Culture

Why Both Sides Need to Chill Out About the Female Doctor Who

The Doctor in the hit BBC Show Doctor Who is now a woman. Unsurprisingly, this has spurred a good bit of…discussion. People on both sides are up in arms about different things, and everyone seems to be getting so much wrong about this.

To my friends on the right:

Shut up. Seriously. The Doctor was never a male. Yes, he was portrayed by male actors, but the character is part of an alien race where gender is…complicated. Further, it was complicated long before the current era of 54 billion genders being considered valid up to and including “toaster oven.” OK, maybe not that last one, but I’m not completely sure.

Yes, the character is now being played by a female, but so what? If the actress is good and the stories are good, that’s all that should matter. I get why you’re upset at the moment, and I’ll address that in a bit, but chill out and wait to see if your worst fears actually happen.

Now, to the left:

You guys really need to shut up.

Not just about Dr. Who, but just in general. However, since I know you won’t, let me educate you a bit on some of what’s going on here.

First, remarkably few people take issue with a female Doctor because she’s a she. Instead, most of the issues comes from one of two camps.

In the first camp are the fans who simply want consistency. The issue isn’t that the Doctor is a woman so much as it’s a departure from what they’ve always known. These are the same fans who would complain just as loudly if the Doctor had always been a woman and was now suddenly a man. Many science fiction fans want consistency in their products. You don’t change things just to change them, in their mind, so they tend to take every change the same way.

Yes, these are the same people who literally hate every new actor playing the Doctor simply because they’re the new actor…until that actor leaves and is replaced, at which time the hatred goes to the new actor.

These are also many of the people who took issue with John Boyega playing a stormtrooper. It wasn’t because Boyega was a minority, but because he was the wrong minority. They saw stormtroopers from Star Wars as clones of Jango Fett, played by actor Temuera Morrison, who is of Maori, Scottish, and Irish descent. It wasn’t racism, it was merely the presence of change.

However, that’s not all the fans, admittedly.

In the second camp are people who are sick of political correctness in their science fiction. Doctor Who has been going the way of the SJW for a little while now, so casting a woman as the Doctor is being seen not as a necessary progression to the show’s overall story arc, but a hat tip to the social justice zealots to whom they want to virtue signal.

Of course, some SJWs can’t comprehend that.

Here’s what I don’t understand: What does the world look like to you if you think the inclusion of others is in any way inherently political?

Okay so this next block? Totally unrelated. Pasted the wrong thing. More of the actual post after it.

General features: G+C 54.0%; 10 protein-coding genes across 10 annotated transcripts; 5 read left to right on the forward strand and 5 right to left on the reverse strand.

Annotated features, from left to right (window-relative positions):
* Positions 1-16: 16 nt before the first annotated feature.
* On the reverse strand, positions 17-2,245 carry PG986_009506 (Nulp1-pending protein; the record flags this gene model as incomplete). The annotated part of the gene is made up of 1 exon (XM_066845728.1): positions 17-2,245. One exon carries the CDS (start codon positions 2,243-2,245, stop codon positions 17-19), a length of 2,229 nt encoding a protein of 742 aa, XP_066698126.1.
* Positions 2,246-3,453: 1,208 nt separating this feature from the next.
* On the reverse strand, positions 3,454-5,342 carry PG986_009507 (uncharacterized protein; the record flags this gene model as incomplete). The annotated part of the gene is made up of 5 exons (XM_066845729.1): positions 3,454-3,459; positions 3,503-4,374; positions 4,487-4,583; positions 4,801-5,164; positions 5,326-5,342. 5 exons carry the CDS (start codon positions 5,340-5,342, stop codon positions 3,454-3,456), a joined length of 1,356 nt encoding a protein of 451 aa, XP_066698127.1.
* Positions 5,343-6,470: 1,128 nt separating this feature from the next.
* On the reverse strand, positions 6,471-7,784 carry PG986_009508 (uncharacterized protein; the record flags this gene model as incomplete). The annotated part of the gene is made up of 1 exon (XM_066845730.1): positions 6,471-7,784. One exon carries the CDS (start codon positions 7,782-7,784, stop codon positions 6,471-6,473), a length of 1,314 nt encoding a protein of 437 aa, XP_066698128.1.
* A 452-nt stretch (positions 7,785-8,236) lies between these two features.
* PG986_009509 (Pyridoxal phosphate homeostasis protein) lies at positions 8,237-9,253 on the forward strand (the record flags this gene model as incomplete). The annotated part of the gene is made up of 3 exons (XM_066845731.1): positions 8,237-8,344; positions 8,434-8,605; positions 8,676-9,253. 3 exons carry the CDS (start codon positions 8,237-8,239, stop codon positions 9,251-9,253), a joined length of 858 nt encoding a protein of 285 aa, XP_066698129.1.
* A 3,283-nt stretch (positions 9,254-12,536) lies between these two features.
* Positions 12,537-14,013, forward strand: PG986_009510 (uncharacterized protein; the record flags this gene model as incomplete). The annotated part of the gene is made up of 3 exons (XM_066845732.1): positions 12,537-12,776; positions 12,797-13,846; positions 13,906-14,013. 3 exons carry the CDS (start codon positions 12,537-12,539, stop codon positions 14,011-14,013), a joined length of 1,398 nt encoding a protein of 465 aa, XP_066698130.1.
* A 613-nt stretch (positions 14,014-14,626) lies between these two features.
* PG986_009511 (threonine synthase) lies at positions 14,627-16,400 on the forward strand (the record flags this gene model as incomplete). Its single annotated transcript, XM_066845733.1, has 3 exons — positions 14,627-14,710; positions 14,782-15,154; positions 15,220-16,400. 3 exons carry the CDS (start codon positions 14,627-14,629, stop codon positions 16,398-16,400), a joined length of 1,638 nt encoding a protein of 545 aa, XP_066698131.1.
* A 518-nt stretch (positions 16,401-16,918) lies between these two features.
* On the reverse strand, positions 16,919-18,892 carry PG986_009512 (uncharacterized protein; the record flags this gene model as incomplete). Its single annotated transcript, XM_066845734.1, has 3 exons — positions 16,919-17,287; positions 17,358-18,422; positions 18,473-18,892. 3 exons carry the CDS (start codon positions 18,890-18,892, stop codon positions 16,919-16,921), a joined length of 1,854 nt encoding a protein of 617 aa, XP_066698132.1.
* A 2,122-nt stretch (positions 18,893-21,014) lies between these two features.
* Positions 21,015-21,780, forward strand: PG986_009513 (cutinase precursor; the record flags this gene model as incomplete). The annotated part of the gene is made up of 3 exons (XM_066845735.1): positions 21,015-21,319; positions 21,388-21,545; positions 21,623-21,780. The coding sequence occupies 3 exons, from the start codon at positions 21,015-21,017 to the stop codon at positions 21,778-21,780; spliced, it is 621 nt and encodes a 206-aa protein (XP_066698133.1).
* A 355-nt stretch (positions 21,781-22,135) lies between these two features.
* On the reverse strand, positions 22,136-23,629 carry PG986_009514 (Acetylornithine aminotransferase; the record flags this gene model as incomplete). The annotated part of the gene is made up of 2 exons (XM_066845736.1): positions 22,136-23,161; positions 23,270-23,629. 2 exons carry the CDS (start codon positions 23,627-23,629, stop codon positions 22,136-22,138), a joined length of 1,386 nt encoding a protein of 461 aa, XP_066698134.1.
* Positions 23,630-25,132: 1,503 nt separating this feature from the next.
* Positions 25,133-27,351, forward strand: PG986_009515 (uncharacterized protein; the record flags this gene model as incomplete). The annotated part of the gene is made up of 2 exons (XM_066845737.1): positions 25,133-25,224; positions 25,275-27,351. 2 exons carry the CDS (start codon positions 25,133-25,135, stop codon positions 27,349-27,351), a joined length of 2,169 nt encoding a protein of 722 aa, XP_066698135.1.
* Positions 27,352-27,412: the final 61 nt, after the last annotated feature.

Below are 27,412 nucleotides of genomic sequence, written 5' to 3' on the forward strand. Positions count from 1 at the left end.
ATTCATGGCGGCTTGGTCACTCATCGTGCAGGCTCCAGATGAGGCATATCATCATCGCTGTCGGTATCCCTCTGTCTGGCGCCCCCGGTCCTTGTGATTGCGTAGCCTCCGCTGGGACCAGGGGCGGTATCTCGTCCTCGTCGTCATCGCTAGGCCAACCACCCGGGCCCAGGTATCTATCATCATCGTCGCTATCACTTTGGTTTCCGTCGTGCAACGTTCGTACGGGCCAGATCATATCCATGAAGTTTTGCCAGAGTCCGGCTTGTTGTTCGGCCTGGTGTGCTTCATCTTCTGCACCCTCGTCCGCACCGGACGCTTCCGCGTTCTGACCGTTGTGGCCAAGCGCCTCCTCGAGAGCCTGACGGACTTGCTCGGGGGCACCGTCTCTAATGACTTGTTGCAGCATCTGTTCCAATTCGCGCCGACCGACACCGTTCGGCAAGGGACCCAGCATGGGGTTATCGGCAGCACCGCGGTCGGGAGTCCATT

It’s not a matter of including a female doctor, but when they’re including her. We’re talking about a show that has been around, off and on, since 1963. At no point prior to now has the Doctor been played by a woman. This comes right after changing the Doctor’s nemesis, The Master, into a woman as well. It’s also an era when characters that had been traditionally played by white men are being switched into something else, but no white man is permitted to play a role that was originally played by a minority character. It’s a double standard.

Further, there’s the fact that we know it won’t be enough.

Feminist critic Anita Sarkeesian, who harassed her critics during a recent panel at VidCon, took issue with the Doctor’s newest regeneration. Writing on the official Feminist Frequency account on Twitter, Sarkeesian condemned Doctor Who for being an “overwhelmingly white show” that simply isn’t doing enough to fix the issue of minority representation in the media–as if it is the show’s duty to address social problems.

“It needs to be said that [Doctor Who] is still an OVERWHELMINGLY white show and that issues of representation do not exist in isolation from each other,” she began. “It’s not as if you fix the ‘woman’ problem, THEN fix the ‘race’ problem, THEN the ‘queer/trans’ problem, etc. It all has to happen in tandem.”

Sarkeesian strongly implied that the new Doctor must be intersectional–a transgender woman of color.

In other words, one’s identity has become political. It’s impossible to not see a female Doctor as a political statement when we have leftists making it clear that it’s insufficient from a political standpoint.

And, frankly, a lot of people are just sick of it.

For me, I couldn’t care less if the new Doctor is male, female, or a lesbian fruit bat named “Paco.” Tell me good stories, and I’ll watch. Don’t, and I’ll find some other way to spend my time.

But don’t think for a minute that criticism over the move can only be sexism in action. Doing so makes it clear that you’re as narrow-minded as you pretend everyone else is.